New Compost Ordinance (Sec. 104-266)
Composting yard waste and food scraps (fruits and vegetables only) is another way to protect local streams and Lake Superior from nutrient-laden runoff. Plus, it can provide your gardens with homemade, nutrient-rich soil. Learn more about composting below.
Looking for other ways to green your yard while protecting water quality? Native grasses and wildflowers are increasingly used in gardens and landscaping. They are aesthetically pleasing, easy to maintain, and provide great water quality benefits due to the deep root systems and ability to infiltrate stormwater runoff while also providing habitat for pollinators and birds.
Learn more about Native Lawns by following this link.
New compost pile standards:
- Maximum of 64 square feet
- A residential compost pile should not exceed 6 feet in height and 15 feet in length
- Compost piles shall be located in the rear yard out of any drainage area and out of any Native Lawn area
- A compost pile should be located 5 feet or more from any rear or side lot line and 10 feet from the nearest occupied dwelling on an adjacent property
- Compost piles must be enclosed or placed in such a way as not to allow materials to be windblown
- Residential compost piles must be free of garbage, pet waste, meat scraps, or other materials that may attract vermin
Composting is a fun and rewarding way to turn unwanted yard and kitchen waste into a valuable, nutrient rich material. Compost is organic material that can be used as a soil amendment or as a medium to grow plants. Mature compost is a stable material with a content called humus that is dark brown or black and has a soil-like, earthy smell. It is created by: combining organic wastes (e.g., yard trimmings, food wastes, manures) in proper ratios into piles, rows, or vessels; adding bulking agents (e.g., wood chips) as necessary to accelerate the breakdown of organic materials; and allowing the finished material to fully stabilize and mature through a curing process.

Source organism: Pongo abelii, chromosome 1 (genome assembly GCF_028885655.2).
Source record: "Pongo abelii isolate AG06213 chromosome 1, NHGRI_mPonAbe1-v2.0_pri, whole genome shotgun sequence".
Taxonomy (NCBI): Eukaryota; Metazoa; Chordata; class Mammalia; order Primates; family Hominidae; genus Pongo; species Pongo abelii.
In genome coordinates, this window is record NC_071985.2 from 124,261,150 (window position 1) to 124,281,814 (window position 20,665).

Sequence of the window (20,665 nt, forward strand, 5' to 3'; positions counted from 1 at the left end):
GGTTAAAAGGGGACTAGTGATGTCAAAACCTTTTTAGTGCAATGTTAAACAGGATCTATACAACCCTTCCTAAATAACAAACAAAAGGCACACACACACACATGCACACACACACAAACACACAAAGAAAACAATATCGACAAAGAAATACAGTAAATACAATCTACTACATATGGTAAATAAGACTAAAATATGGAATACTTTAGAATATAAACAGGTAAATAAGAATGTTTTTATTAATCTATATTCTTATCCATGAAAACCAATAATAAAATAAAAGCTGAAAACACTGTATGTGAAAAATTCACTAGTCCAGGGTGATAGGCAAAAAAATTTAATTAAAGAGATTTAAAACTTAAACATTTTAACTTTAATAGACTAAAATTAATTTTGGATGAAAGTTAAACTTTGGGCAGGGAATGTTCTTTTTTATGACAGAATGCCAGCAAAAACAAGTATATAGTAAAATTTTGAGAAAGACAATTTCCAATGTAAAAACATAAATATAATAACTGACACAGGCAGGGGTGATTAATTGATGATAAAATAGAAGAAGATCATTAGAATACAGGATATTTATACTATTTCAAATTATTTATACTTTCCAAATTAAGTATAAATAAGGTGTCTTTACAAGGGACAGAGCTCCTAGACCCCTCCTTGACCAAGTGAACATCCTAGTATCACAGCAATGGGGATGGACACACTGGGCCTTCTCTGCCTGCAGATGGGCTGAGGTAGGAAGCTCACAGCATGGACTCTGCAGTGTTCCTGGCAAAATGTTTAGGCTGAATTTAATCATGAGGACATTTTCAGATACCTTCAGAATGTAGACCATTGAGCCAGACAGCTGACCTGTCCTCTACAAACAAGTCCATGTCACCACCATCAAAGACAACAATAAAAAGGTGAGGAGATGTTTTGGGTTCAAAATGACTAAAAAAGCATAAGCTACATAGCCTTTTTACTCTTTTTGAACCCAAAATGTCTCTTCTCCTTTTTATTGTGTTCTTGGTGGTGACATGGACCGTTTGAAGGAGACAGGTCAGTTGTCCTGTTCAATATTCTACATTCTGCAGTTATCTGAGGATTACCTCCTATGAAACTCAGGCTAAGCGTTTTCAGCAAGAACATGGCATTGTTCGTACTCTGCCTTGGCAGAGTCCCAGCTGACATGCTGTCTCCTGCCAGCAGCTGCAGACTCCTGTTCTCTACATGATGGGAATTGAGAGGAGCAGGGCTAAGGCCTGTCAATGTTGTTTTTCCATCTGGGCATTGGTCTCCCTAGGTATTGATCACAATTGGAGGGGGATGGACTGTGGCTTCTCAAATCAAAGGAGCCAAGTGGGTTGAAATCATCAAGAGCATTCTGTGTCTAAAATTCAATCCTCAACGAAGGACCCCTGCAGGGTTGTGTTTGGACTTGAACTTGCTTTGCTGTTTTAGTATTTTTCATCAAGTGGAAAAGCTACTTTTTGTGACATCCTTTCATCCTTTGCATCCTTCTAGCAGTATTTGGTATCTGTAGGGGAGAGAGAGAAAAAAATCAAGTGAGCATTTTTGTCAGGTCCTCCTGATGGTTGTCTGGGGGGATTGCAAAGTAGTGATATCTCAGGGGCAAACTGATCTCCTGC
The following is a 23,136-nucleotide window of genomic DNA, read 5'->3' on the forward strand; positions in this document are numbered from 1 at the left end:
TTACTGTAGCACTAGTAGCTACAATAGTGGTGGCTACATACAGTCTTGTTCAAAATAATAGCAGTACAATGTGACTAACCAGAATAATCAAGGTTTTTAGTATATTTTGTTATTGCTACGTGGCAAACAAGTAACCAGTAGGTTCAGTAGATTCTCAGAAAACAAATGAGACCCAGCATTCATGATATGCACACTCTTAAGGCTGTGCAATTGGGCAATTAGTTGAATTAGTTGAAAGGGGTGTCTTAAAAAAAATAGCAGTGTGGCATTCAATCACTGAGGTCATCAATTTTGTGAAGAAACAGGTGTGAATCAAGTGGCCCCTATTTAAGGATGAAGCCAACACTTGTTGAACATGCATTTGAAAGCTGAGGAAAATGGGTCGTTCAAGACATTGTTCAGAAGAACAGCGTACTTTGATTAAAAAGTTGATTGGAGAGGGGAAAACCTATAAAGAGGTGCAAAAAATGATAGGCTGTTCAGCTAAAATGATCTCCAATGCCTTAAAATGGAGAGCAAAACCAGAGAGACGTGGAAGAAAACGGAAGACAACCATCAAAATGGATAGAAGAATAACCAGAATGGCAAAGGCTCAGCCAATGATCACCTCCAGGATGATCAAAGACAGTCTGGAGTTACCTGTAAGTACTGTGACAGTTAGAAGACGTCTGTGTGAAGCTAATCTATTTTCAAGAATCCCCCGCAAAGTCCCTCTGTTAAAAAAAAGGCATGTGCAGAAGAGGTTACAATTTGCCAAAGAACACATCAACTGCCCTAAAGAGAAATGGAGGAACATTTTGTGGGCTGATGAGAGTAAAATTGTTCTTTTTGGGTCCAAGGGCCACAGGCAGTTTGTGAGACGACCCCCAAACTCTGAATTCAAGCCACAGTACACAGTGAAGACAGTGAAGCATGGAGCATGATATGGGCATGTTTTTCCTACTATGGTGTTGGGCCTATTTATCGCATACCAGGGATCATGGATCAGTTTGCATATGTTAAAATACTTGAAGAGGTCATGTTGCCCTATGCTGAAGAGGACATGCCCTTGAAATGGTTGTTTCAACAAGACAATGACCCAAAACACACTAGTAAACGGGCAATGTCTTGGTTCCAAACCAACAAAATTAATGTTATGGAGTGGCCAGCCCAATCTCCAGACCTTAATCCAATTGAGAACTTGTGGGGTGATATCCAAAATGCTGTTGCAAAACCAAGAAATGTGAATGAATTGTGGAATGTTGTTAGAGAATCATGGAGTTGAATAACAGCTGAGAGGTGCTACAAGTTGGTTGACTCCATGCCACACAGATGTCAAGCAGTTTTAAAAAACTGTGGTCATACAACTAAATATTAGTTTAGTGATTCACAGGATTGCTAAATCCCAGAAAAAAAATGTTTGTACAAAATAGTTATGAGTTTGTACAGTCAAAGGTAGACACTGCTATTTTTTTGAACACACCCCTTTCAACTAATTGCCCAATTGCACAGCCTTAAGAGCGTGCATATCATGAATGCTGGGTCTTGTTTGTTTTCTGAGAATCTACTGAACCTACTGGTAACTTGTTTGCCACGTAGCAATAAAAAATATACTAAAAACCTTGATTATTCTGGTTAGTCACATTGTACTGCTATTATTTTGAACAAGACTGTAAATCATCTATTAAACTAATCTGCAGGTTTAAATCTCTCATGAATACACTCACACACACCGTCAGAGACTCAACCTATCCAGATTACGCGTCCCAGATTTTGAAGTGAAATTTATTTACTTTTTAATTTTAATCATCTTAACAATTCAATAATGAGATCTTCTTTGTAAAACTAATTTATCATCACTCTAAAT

Natural composting, or biological decomposition, began with the first plants on earth and has been going on ever since. As vegetation falls to the ground, it slowly decays, providing minerals and nutrients needed for plants, animals, and microorganisms. Mature compost, however, includes the production of high temperatures to destroy pathogens and weed seeds that natural decomposition does not destroy.
Benefits of Composting
Making Compost Successfully
So you've got the bin, now what? Composting is more than just throwing a bunch of material into a pile and waiting. Of course, you could compost this way, but if you want quicker results, here's what you do:
The Wisconsin Department of Natural Resources recommends that you mix one part green materials with two parts brown material to form your compost pile. For faster composting, chop materials into smaller pieces. Mix in one inch of soil and keep the pile as moist as a wrung out sponge. Make sure to turn the pile once a week to let air in. If you follow these guidelines you will have finished compost in about four weeks. If you do not turn the pile often enough or don't watch the moisture level, it could take up to a year to break down.
What to Compost
What Not to Compost
If your compost smells funny or is not progressing, follow the guidelines below. The Wisconsin Department of Natural Resources also has a problem solving guide.
|Bad odor||Not enough air or too much green material||Mix the pile or add in more brown material|
|Composts too slowly||Not enough water||Moisten and mix the pile|
|Pile is damp and warm only in the center||Pile is too small||Collect more material and mix it into the pile|
|Pile is damp and sweet smelling, but no heat||Lack of green material||Mix in more green material, such as fresh grass clippings, yard trimmings, and weeds (without seeds)|
Using Worms to Compost
Feeling really adventurous or looking for an option to compost year-round in our cold climate? Consider vermicomposting!
Worms are often used to aid in the composting process. They will quickly turn food scraps into usable compost. However, with worms come a whole new set of things to know.
- Red Wigglers are commonly used for vermicomposting. Other species, like the ones found on the sidewalk after a storm, do not survive easily in worm compost bins.
- Not all compost bins can be used as worm bins. You may need to find, or build, a bin suitable for vermicomposting. Preferably, it should be shallower as these worms tend to feed towards the surface.
- If the bin is left outside in the winter, it will need to be insulated to keep the worms alive. In Superior, it's best to keep vermicompost indoors. If properly maintained there will be no odor mess.
- For more information on how to start your own vermicomposting bin, check out the WDNR website.
You can also Listen to a webinar on composting.